Journeying through James, 1:12 (more to be said)

Blessed is the one who perseveres under trial because, having stood the test, that person will receive the crown of life that the Lord has promised to those who love him. James 1:12 (NIV)

James says that “a person will receive the crown of life that the Lord has promised to those who love him” (vs. 12) Loving God is not only possible for those in Christ, it’s required of us. “‘Love the Lord your God with all your heart and with all your soul and with all your strength and with all your mind’; and, ‘Love your neighbor as yourself.’” (Luke 10:27, NIV). And we know why we love: “There is no fear in love. But perfect love drives out fear, because fear has to do with punishment. The one who fears is not made perfect in love. 19 We love because he first loved us” (1 John4:18‑19, NIV); “and so we know and rely on the love God has for us. God is love. Whoever lives in love lives in God, and God in them” (1 John 4:16, NIV)

Where people trip up in this relationship of love with Christ is in trying to work their way to heaven. Practically speaking James points out a number of areas in his epistle where believers will lay the law down on other believers, non-believers (and even themselves) when they should rather realize that “mercy triumphs over judgement” (James 2:13). Please note that sometimes people do this in a way that is very difficult to understand or perceive at first glance; so, as Dezi Arnez would say to Lucille Ball in I Love Lucy, “I gonna essplain you.”

It is not uncommon for churches to have favorite hymns or songs, liturgies or ways of doing things. Some churches say you should only use a certain Bible translation, and yet others sternly advise no drinking or smoking, and of course, there are very obvious, grievous sins such as immorality, pornography, gossip, rage, prejudice, lying, stealing, etc.

Now I’d like highlight that James will later say, “My brethren, let not many of you become teachers, knowing that we shall receive a stricter judgment” (James 3:1, NKJV). I think this means that God has uniquely placed some people in the body of Christ to make sound judgments on His behalf for the blessing, guidance, and direction of His people. In rare cases. like (Ananias and Sapphira, Acts 5:1‑11), we see the Holy Spirit moving quickly with summary judgement against corrupt behavior. In other exceptional situations, Paul, Peter, Jude, and John, for example, were tasked by God to warn Christians in regard to the sinful activity of people. Paul warned, “A little leaven leavens the whole lump” (Galatians 5:9, NKJV; see also 1 Corinthians 5:6–7).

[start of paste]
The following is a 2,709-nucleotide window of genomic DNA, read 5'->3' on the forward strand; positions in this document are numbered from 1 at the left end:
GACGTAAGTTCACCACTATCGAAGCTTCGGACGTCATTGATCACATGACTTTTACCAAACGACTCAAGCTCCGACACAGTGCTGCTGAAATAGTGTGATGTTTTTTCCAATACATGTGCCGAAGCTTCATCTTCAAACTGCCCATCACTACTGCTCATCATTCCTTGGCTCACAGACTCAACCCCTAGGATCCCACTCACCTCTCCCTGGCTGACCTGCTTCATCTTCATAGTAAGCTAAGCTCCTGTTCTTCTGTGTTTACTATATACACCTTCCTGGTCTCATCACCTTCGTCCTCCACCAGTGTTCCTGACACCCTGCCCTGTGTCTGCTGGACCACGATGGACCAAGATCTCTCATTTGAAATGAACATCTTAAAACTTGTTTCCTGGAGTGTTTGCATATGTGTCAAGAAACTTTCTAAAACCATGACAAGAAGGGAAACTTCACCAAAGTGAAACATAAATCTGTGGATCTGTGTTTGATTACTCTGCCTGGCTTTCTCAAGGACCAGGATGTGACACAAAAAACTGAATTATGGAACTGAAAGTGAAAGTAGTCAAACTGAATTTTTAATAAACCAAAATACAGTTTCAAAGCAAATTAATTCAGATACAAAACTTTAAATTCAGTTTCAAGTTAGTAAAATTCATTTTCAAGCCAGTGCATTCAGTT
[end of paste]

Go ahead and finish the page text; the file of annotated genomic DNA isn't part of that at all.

Our first, best, and most powerful response to sin is also the most personally challenging: love. Loving God in Christ is supposed to give you great fear, not of punishment from God (c.f. 1 John 4:18‑19 above), but rather a sobering fear of the gravity of sin. You can glory in the immeasurable tolerance and love that God has demonstrated to you in Christ (Isaiah 53:10, 2 Corinthians 5:20–21). Really ponder the wonder of this amazing grace and graciously extend it to others. Does this mean that you approve of sin or the person needs to change before you love them? Christ didn’t; rather, His love changes us (1 John 4:18‑19 and 1 John 4:16 above). Sharing mercy over judgement reveals that you really believe that the grace of God in Christ conquers sin.

Our first and primary motivation in living life and serving others (not to mention serving our Lord Jesus) is love. The danger for you, as a believer, is to gauge how another believer is doing based on whether the person has kept some rule or regulation. You wouldn’t want God to evaluate you like that. So, you need to persevere in love, as James says later, in verse 19‑20, “My dear brothers and sisters, take note of this: Everyone should be quick to listen, slow to speak and slow to become angry, 20 because human anger does not produce the righteousness that God desires” (NIV).

Returning to verse 12:

  • It’s a great encouragement to know that God will help you persevere under trial or temptation. Pray for one another to not only survive, but thrive by means of the grace of Jesus Christ and the power of the Holy Spirit.
  • The crown of life is something that God really intends to give us. If we concentrate on our failings (or focus on the failings of others), we may underestimate God’s ability to save. “Therefore judge nothing before the time, until the Lord comes, who will both bring to light the hidden things of darkness, and will reveal the counsels of the hearts; and then each one’s praise will come from God” (1 Corinthians 4:5, NKJV). “Mercy triumphs over judgment” (James 2:13) and “Love covers a multitude of sins” (1 Peter 4:9, Proverbs 10:12).
  • We should take sin very seriously, encouraging people to rely on the power of the Holy Spirit (Romans 8:12-13) emphasizing that Christ fully paid our debt of sin (Hebrews 10:15-23).

God’s love for us took the form of Jesus, “being found in appearance as a man, He humbled Himself and became obedient to the point of death, even the death of the cross” Philippians 2:8 (NKJV). Let us then persevere in loving God and others—this is be the greatest challenge anyone could ever be called to. But Christ has called us to do just that. Consider how you can be an example of love to others. Ask God to make your life a testimony of Christ’s love. This is the highest and most noble cause—a beautiful crown of life!